Maximus, in Britain, revolted, and passed over into Gaul with an army. Instead of fighting, Gratian fled from Paris; his armies deserted to the enemy, and the fugitive emperor was overtaken and slain at Lyons, A. D. 383. He had already, on his accession, shared the imperial dignity with his brother, Valentinian II., then only five years of age. Maximus, being in actual possession of the countries west of the Alps, was acknowledged by Theodosius, on condition of the young Valentinian being left in secure possession of Italy and Africa. The sovereign of Gaul, Spain, and Britain soon became strong enough to break his word. He invaded Italy, and the young emperor, with Justi'na his mother, fled to the court of Theodosius for protection. The emperor of the East marched to attack Maximus, whom he defeated and caused to be executed as a traitor, and established Valentinian II. in the sovereignty of the whole Western empire.
241. The young sovereign of the West proved as weak as his brother. He fell under the control of an officer of his own, a Frank named Arbogas'tes; and when he attempted to shake off the yoke, the too powerful servant murdered his master and set up an emperor of his own choosing. Eugenius reigned two years (A. D. 392-394), as the tool of Arbogastes; but Theodosius at length defeated his army near Aquileia, and put him to death.
For four months the Roman world was united, for the last time, under one sovereign. Theodosius the Great well deserved the title by which he is known in history. His vigorous and prudent management changed the Goths from dangerous enemies into powerful friends. Great colonies of Visi-Goths were formed in Thrace, and of Ostro-Goths in Asia Minor; and 40,000 of their warriors were employed in the armies of the emperor. If later monarchs had acted with the wisdom and firmness of Theodosius, these recruits might have added great strength to the then declining empire. They were, in fact, a chief occasion of its fall.
242. This reign is marked by the extinction of the old pagan worship. The temples were destroyed, and all sacrifices or divinations forbidden. The Egyptians believed that Serapis would avenge any profanation of his temple at Alexandria; but when a soldier, climbing to the head of the colossal idol, smote its cheek with his battle-ax, the popular faith was shaken, and it was admitted that a god who could not defend
himself was no longer to be worshiped. Arians and other Christian heretics were persecuted with scarcely less rigor than the pagans; for they were forbidden to preach, ordain ministers, or hold meetings for public worship. The penalties inflicted by Theodosius were nothing more than fines and civil disabilities; but his contemporary, Maximus, is said to have been the "first Christian prince who shed the blood of his Christian subjects for their religious opinions."
The power and dignity of the Church at this time is shown by the conduct of Ambro'sius, Archbishop of Milan. Theodosius had ordered a general massacre of the people of Thessalonica, as a punishment for a wanton tumult which had arisen in their circus, during which a Gothic general and several of his officers had been killed. Several thousands of persons, the innocent with the guilty, were slaughtered by barbarian troops sent thither for the purpose. When the emperor, who was then at Milan, went as usual to church, Ambrosius met him at the door, and refused to admit him to any of the offices of religion until he should publicly confess his guilt. The interdict continued eight months; but, at length, the master of the civilized world, in the garb of the humblest suppliant, implored pardon in the presence of all the congregation, and was restored, at Christmas, A. D. 390, to the communion of the Church.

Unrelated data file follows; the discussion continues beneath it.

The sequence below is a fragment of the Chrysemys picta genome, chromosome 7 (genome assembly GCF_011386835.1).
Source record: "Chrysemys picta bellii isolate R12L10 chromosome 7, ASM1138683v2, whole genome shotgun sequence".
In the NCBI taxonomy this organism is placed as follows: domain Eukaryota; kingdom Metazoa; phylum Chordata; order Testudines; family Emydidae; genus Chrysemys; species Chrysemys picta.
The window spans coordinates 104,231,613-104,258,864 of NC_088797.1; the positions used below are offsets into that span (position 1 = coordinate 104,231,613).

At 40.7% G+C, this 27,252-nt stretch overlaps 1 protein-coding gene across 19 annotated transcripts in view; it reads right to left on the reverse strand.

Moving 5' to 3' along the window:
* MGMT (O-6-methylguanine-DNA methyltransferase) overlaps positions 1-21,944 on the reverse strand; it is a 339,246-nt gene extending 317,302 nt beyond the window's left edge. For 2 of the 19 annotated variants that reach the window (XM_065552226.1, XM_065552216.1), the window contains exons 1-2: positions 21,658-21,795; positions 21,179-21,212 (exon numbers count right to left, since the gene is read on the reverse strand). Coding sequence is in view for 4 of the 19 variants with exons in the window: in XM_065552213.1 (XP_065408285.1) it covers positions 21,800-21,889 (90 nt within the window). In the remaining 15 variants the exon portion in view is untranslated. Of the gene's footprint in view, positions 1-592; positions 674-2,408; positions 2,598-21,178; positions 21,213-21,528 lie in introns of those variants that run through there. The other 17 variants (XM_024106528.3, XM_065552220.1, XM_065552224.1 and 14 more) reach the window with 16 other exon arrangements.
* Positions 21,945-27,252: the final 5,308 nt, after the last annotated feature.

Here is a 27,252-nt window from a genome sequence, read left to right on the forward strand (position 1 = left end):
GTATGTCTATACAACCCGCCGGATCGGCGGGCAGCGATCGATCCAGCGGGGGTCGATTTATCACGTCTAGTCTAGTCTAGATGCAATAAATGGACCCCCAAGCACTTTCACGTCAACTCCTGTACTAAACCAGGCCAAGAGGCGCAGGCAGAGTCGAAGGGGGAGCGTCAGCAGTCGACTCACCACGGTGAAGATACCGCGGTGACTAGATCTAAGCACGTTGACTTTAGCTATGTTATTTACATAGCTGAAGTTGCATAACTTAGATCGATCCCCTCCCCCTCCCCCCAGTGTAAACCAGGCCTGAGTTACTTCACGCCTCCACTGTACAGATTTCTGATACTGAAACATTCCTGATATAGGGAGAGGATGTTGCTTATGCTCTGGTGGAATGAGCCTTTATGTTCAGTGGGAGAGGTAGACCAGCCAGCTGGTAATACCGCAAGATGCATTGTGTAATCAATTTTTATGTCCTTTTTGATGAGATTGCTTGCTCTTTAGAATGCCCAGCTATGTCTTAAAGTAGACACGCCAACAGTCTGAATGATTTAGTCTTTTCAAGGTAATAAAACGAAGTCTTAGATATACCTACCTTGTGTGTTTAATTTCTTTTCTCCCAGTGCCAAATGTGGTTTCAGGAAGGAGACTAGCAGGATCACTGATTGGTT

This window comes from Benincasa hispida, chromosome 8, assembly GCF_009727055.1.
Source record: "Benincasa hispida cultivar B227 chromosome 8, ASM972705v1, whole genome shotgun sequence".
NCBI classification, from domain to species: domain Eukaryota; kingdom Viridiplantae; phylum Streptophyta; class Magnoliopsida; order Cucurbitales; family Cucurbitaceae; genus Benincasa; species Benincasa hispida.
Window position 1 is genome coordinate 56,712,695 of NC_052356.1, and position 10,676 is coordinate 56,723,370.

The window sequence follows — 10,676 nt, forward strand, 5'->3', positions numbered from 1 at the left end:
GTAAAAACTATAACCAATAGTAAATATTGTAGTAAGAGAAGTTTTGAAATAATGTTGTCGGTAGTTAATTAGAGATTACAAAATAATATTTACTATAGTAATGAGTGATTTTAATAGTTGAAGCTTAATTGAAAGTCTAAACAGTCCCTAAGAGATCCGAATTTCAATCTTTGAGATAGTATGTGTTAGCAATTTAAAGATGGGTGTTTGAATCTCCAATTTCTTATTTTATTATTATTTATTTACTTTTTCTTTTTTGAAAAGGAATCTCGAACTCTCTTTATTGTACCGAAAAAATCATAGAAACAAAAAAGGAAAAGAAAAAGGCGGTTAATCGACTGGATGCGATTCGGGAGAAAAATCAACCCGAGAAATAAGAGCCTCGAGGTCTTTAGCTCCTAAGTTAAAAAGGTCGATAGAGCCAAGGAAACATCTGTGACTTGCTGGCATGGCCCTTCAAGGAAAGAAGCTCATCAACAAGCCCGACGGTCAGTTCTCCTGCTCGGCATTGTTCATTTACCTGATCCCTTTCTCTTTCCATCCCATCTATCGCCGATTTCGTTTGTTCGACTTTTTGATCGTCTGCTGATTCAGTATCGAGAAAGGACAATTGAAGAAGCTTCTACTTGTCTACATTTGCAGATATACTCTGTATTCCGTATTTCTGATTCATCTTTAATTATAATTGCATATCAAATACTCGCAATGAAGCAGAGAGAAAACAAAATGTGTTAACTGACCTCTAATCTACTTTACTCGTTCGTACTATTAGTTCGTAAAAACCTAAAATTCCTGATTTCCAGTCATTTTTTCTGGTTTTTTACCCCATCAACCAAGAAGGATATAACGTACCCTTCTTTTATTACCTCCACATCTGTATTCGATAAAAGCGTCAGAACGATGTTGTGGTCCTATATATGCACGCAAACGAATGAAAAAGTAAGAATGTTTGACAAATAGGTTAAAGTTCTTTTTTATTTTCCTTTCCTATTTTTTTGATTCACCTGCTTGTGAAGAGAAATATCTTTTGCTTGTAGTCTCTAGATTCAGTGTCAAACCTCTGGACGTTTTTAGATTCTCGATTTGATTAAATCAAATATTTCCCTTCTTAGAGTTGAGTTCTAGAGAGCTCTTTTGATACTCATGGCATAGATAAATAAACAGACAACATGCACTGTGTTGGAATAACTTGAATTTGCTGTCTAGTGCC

Before his death, Theodosius divided his great dominions between his two sons, giving the East to Arcadius, and the West to Hono'rius. The latter, who was only eleven years of age, was placed under the guardianship of the Vandal general Stil'icho, who had married a niece of the great emperor. Theodosius died at Milan, Jan. 17, A. D. 395.
Julian administers Gaul and invades Germany with great energy and success. He incurs the jealousy of his cousin, and is declared emperor by his troops. Constantius dies, and Julian (A. D. 361-363), now universally acknowledged, restores paganism. He is killed in an Eastern campaign, and is succeeded by Jovian, who withdraws west of the Tigris. On the death of Jovian, A. D. 364, Valentinian (A. D. 364–375) is chosen by the court and army, and assigns the Eastern empire to his brother Valens. The general Theodosius gains important victories over Saxons, Picts, Scots, and Moors. Procopius usurps for a time the Eastern capital, and the empire is threatened by both Huns and Goths. In war with the latter, Valens is slain. Gratian (A. D. 375–383), son of Valentinian, confers the Eastern empire upon the younger Theodosius (A. D. 379-395). He is himself dethroned by Maximus, who becomes sovereign of Gaul, Spain, and Britain, and even expels the brother of Gratian (A. D. 387) from Italy. Theodosius destroys Maximus, and restores Valentinian II. as emperor of the West; but this young monarch is soon murdered by Arbogastes. Eugenius reigns two years, A. D. 392–394. Theodosius defeats him, and rules the united empire four months. He conciliates the Goths; abolishes pagan rites; persecutes heretics; does penance at Milan; divides the empire between Arcadius and Honorius.